List of users

Path: Queen Songs - Forum - Song Analysis: ClichésBookmark and Share


--- Only registered users can post a message ---pages 1
PD: Clichés25 Oct 2002 11:18

The I > vi > ii > V  clché can be found in Mad The Swine, Love Of My Life, Bohemian Rhapsody, Spread Your Wings, Play The Game.
The most overused four-chord in the pop-rock music cliché is: I > vi > IV > V  which I still have not found in the songbook of Queen. Has anyone?
The gold-medalist cliché in rockmusic is the 12-bar blues:
it is used in the verse of I Want To Break Free, and also in See What A Fool I've Been.

In "I'm In Love With My Car" there is:
i > III > VII > VI

This is a close relative of the 1-6-4-5 cliché, but less overused. From the top of my head I can tell only one example of this: Nirvana: Polly. You probably can find more.

A trademark-like cliché of Queen was the I > V > vi with step-wise descending bass.
Bohemian Rhapsody
We Are The Champions
It's A Hard Life
Good Old Fashioned Lover Boy
The Fairy Feller's Master-Stroke
I can't say too much about this progression. Other songwriters use it too.
The V6/4 chord often works as transition between I and vi. The middle chord varies:
iii (Champions), bVII (Play The Game), VII and vii (Drowse),...

Don't Stop Me Now starts with
I > iii > vi > ii > V > I

This progression consists of one major third step and a five-piece chain of fifths. The chain of fifths is considered to be a cliché (just take the aforementioned I > vi > ii > V > I progression), but I can't tell another song with exactly this chord progression from the top of my head. You surely can, can't you?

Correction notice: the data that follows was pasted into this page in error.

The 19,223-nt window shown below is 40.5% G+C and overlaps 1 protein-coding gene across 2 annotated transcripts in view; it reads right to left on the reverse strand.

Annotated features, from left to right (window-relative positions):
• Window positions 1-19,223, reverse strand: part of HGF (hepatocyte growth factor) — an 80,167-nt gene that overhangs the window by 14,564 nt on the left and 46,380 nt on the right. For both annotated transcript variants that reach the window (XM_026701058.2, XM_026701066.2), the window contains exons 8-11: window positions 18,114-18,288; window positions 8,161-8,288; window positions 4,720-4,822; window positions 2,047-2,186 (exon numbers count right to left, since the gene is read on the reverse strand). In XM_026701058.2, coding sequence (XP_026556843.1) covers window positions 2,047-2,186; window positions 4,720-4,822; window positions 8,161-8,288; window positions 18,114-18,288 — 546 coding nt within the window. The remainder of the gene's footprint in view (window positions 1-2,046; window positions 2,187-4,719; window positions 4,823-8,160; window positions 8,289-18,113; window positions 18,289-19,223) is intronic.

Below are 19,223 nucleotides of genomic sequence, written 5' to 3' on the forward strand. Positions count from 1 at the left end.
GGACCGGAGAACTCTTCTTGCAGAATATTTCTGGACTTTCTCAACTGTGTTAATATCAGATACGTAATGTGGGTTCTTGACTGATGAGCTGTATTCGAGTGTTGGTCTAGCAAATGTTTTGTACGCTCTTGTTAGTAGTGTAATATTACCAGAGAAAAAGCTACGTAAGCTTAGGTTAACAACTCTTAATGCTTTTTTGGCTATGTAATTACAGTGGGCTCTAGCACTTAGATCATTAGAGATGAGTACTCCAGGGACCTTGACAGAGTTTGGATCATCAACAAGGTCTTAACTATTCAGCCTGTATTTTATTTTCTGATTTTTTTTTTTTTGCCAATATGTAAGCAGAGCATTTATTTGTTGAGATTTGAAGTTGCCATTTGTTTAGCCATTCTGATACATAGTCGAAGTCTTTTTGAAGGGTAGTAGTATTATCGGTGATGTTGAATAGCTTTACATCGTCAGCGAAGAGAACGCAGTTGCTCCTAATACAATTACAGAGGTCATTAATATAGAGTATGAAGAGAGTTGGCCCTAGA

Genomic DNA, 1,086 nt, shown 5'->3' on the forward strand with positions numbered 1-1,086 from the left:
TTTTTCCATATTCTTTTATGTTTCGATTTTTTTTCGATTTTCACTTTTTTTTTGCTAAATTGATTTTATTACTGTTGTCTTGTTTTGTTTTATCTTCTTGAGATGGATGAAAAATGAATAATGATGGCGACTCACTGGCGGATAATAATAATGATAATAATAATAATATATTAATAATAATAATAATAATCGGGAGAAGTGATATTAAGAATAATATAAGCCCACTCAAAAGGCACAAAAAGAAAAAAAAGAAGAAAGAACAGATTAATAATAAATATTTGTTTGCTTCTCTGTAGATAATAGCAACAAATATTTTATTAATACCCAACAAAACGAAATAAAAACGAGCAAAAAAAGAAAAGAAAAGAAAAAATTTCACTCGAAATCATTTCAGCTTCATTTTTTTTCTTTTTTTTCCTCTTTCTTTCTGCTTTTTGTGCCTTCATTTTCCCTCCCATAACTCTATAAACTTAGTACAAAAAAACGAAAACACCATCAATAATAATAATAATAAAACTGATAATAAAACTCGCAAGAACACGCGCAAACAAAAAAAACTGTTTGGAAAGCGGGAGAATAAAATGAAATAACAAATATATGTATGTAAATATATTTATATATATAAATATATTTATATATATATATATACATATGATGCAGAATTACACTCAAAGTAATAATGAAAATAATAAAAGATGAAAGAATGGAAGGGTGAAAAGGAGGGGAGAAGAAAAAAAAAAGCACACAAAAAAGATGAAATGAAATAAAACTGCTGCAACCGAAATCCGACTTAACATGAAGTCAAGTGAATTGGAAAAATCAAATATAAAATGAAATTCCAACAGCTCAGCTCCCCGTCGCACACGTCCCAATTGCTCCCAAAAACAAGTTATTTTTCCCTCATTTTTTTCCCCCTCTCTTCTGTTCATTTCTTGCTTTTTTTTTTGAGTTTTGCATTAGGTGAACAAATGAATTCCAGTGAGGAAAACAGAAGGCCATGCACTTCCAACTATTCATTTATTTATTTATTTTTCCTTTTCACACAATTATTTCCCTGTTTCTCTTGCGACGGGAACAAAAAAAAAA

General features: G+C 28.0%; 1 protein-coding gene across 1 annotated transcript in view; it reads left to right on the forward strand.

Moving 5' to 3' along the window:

One more cliché-cadence: bVI > bVII > I
It can be found in Play The Game and Crazy Little Thing, and in numerous pop/rock song.
Does anyone know a song-example with this progression before the sixties?

Back to the  1 6 4 5 and 1 6 2 5 clichés. I suspect these originate in classical music. Can anyone tell me examples?

Line clichés:
Minor chord with chromatic descending inner line from 8 downwards.
Death On Two Legs, March Of The Black Queen,...

Now a line cliché with two moving and one fixed part
Bicycle Race:
   top: Bb  Bb  Bb
middle: G   Gb  F
bottom: Eb  D   Db
chords: Eb Daug Bbm

the same progression in "Lazing On A Sunday Afternoon"
Piano chords during "...honeymoon"

   top: Bb  Bb  Bb  Bb
middle: G   Gb  F   E
bottom: Eb  D   Db  C
chords: Eb Daug Bbm C7 (5th added by the lead vocal)

Again: I need you to bring an as-well-known-as-possible example for these two very similar clichés.

Bring Back That Leroy Brown:
        we want Leroy | for  president
   top: C   C   C   C |  F   F   F   F
middle: E   F   Gb  G |  A   Bb  B   C
bottom: C   D   Eb  E |  F   G   Ab  A

It's definitely one of the more frequent used clichás of the Tin Pan Alley style. COuld someone tell an example with this progression?

A similar cliché pattern in reversed form can be found in "Bohemian Rhapsody" end of the first verse:
   top: Eb  Eb  Eb  Eb  (Eb)
middle: C   Bb  A   Ab  (G )
bottom: Ab  G   Gb  F   (Eb)

This progression can be found in complete form (in F Major) at the end of the song.

A nice blues-ckiché in Lost Opportunity:
T: E  E  E  E
M: D  C# C  B
B: B  A# A  G#

A page with cliché examples and Queen references:

pages 1